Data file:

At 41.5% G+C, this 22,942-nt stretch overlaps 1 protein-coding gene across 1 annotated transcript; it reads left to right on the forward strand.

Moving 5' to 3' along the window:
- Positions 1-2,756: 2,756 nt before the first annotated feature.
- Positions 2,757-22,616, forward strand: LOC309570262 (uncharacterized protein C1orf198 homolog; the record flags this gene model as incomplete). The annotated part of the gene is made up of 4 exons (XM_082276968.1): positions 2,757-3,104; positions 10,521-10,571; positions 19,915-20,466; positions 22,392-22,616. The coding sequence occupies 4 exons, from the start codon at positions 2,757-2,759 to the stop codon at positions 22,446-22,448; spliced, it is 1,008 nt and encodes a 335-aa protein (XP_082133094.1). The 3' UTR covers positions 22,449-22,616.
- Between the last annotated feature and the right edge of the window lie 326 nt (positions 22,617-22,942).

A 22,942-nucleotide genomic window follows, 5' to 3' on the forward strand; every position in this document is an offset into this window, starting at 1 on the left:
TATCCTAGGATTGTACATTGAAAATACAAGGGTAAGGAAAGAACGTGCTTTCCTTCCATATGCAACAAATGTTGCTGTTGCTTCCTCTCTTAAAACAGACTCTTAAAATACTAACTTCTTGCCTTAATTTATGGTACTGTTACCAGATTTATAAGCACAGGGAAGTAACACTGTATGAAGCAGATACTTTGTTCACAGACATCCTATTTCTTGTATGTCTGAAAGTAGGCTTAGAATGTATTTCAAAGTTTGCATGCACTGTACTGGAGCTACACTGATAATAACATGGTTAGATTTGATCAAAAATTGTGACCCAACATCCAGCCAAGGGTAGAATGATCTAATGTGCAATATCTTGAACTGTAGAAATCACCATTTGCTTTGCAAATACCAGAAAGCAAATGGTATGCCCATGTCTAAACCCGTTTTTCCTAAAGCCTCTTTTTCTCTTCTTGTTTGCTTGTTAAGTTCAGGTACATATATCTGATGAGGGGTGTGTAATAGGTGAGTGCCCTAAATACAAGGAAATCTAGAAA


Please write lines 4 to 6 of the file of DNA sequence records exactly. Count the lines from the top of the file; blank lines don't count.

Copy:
- Positions 2,757-22,616, forward strand: LOC309570262 (uncharacterized protein C1orf198 homolog; the record flags this gene model as incomplete). The annotated part of the gene is made up of 4 exons (XM_082276968.1): positions 2,757-3,104; positions 10,521-10,571; positions 19,915-20,466; positions 22,392-22,616. The coding sequence occupies 4 exons, from the start codon at positions 2,757-2,759 to the stop codon at positions 22,446-22,448; spliced, it is 1,008 nt and encodes a 335-aa protein (XP_082133094.1). The 3' UTR covers positions 22,449-22,616.
- Between the last annotated feature and the right edge of the window lie 326 nt (positions 22,617-22,942).

A 22,942-nucleotide genomic window follows, 5' to 3' on the forward strand; every position in this document is an offset into this window, starting at 1 on the left: